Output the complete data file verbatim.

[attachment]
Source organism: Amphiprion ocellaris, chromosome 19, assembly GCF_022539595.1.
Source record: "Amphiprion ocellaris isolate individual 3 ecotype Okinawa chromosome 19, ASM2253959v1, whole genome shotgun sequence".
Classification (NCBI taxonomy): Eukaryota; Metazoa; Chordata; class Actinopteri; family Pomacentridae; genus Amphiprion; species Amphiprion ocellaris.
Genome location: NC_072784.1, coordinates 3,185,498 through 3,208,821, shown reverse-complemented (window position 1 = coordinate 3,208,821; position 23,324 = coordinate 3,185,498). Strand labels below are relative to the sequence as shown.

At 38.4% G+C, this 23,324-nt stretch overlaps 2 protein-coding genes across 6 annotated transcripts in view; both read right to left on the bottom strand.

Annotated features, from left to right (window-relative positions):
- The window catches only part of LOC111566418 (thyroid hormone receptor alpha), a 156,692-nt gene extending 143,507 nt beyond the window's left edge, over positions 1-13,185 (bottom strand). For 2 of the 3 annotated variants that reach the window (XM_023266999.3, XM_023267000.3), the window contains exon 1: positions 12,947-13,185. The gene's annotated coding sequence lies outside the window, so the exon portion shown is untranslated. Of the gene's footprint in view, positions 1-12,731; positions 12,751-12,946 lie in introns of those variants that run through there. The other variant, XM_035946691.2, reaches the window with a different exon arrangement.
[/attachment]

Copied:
Source organism: Amphiprion ocellaris, chromosome 19, assembly GCF_022539595.1.
Source record: "Amphiprion ocellaris isolate individual 3 ecotype Okinawa chromosome 19, ASM2253959v1, whole genome shotgun sequence".
Classification (NCBI taxonomy): Eukaryota; Metazoa; Chordata; class Actinopteri; family Pomacentridae; genus Amphiprion; species Amphiprion ocellaris.
Genome location: NC_072784.1, coordinates 3,185,498 through 3,208,821, shown reverse-complemented (window position 1 = coordinate 3,208,821; position 23,324 = coordinate 3,185,498). Strand labels below are relative to the sequence as shown.

At 38.4% G+C, this 23,324-nt stretch overlaps 2 protein-coding genes across 6 annotated transcripts in view; both read right to left on the bottom strand.

Annotated features, from left to right (window-relative positions):
- The window catches only part of LOC111566418 (thyroid hormone receptor alpha), a 156,692-nt gene extending 143,507 nt beyond the window's left edge, over positions 1-13,185 (bottom strand). For 2 of the 3 annotated variants that reach the window (XM_023266999.3, XM_023267000.3), the window contains exon 1: positions 12,947-13,185. The gene's annotated coding sequence lies outside the window, so the exon portion shown is untranslated. Of the gene's footprint in view, positions 1-12,731; positions 12,751-12,946 lie in introns of those variants that run through there. The other variant, XM_035946691.2, reaches the window with a different exon arrangement.